March 30, 2022
By Joseph von Benedikt
The trigger is your launch switch; the tool of your final decisive action while hunting. It should be a very, very good trigger, with a pull weight that helps you make clean killing shots in the field.
So, you ask, what exactly is the perfect pull weight?
Hold your horses! We’ll get there. First, we need to lay a bit of foundation. There’s more to a great trigger than just pull weight.
Ideally, your hunting rifle trigger will not have any slop or take-up. No “creep,” as it’s called, before it releases. Particularly, it shouldn’t have any gritty creep. As the proverbial saying goes, it should “break like an icicle.”
Next, a great trigger has minimal overtravel. Overtravel is the rearward movement of the trigger after it releases. When your trigger breaks, rearward movement should be nearly imperceptible, immediately followed by a nice solid wall. If excessive overtravel is present, a release of energy causes the rifle to vibrate—and often even twitch—as the trigger leaps rearward after releasing. This is bad for accurate shooting.
Lastly, a great trigger should be adjustable. (This leads us to the primary topic of trigger pull weight.) Being adjustable allows the trigger to be set to the weight of your choice. Plus, a properly adjustable trigger enables you to set sear engagement, eliminate creep, and minimize overtravel.
Now, how ’bout that trigger pull weight?
A trigger that’s too heavy is difficult to squeeze through and get off a clean shot, particularly in challenging field conditions, even more so if you’re a kid with minimal hand strength. Many of the cheaper production-grade rifles have four-pound—even five-pound—triggers. That’s much too heavy for accurate shooting in field positions.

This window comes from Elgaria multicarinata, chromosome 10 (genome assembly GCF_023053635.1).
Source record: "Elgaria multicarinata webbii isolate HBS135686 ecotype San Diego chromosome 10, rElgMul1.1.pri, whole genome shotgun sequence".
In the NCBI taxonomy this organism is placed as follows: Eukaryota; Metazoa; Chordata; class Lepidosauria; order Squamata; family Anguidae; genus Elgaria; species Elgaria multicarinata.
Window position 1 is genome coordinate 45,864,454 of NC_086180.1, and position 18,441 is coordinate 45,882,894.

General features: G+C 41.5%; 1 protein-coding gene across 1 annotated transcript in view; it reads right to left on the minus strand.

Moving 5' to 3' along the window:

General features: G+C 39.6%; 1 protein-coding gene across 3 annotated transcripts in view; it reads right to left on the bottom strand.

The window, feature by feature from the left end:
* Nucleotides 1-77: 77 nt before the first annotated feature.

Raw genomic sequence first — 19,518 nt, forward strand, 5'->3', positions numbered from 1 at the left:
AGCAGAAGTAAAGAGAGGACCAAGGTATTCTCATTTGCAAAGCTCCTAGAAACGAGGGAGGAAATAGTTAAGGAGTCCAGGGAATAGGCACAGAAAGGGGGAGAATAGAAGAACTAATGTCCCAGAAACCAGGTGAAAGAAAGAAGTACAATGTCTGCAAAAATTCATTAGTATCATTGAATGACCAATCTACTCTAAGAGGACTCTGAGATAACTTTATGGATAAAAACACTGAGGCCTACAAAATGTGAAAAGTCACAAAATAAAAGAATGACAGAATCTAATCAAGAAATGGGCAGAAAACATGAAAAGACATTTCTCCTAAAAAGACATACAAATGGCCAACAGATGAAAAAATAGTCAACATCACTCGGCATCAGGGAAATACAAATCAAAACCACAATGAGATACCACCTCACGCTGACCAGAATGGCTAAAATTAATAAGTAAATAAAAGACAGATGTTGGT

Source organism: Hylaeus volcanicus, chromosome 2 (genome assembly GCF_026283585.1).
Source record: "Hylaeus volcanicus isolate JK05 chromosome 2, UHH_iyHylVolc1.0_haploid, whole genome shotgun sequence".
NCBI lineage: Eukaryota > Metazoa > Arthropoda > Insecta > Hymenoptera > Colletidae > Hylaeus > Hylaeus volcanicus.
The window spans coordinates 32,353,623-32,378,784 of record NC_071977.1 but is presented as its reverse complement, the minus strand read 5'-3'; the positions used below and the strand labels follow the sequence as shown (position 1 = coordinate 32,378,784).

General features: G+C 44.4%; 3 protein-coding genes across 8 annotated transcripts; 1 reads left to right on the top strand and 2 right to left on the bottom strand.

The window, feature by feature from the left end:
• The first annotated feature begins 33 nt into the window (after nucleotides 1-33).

A trigger that’s too light increases the likelihood of a premature shot, particularly when the hunter is excited and the sensory perception in your fingertips is reduced. This is even worse in very cold conditions, when you’re attempting to feel the trigger and squeeze it cleanly with fingers clumsy from cold. Anything much less that two pounds in pull weight is in that “too light” zone, and the lighter it is, the riskier it becomes.
Most gunsmiths and serious shooters agree that, for the majority of hunters, a three-pound pull is just about perfect—that is, as long as it’s crisp, creep- and grit-free, and has minimal overtravel.
That’s the simple answer. Unpacking the topic a bit more, it’s worth noting that the more accomplished a shooter becomes, the lighter he or she generally prefers the trigger to be—with caveats.
I’m a self-confessed trigger snob of the worst degree. Depending on the rifle and its purpose, I like to have each trigger set for the conditions in which I anticipate using it. For example, my classic walk-and-stalk hunting rifles and my precision hunting rifles all have triggers set at a very crisp (did I mention I demand crisp) pull weight of two pounds. My PRS match rifle has a Timney Calvin Elite trigger that tips the scale at just 12 ounces, making it easy to release a clean string of shots on dynamic targets against a challenging time limit.
However, my dangerous-game rifles and guns destined for use in cold, wet conditions wear 2.5-pound or three-pound triggers. And here’s another example: I’m heading to Kodiak Island this fall for a late-season Sitka blacktail hunt. Conditions are expected to be cold and miserably wet and potentially muddy and almost certainly slick. My Winchester Model 70 in .338 Ultra Mag has a Timney Elite Hunter set at three pounds because I don’t want any surprises when settling in, cold but excited, for a shot at a big buck or, heaven forbid, as I’m keeping the rifle at the ready while attempting to stall and turn a big coastal brown bear with uncivilized intentions.
The takeaway? If you really want a great trigger, one that will help you close the deal at the moment of truth, you probably need either a high-end factory rifle that comes standard with a great trigger, or you need to put a custom trigger in your rifle. My favorites are made by Timney Triggers and cost between $100 and $250, depending on the model. Other good manufacturers are Jewel and TriggerTech. I’ve used Timney triggers for nearly 30 years without a single complaint. They’re beautifully adjustable, too, which some of the competing brands are not, and they are available for pretty much every hunting rifle on the market.
Set your trigger’s pull weight between two and three pounds—depending on your shooting experience and hunting demands—and hunt happy, knowing it’s enabling you to access the best performance your rifle has to offer and to make the most of every opportunity in the field.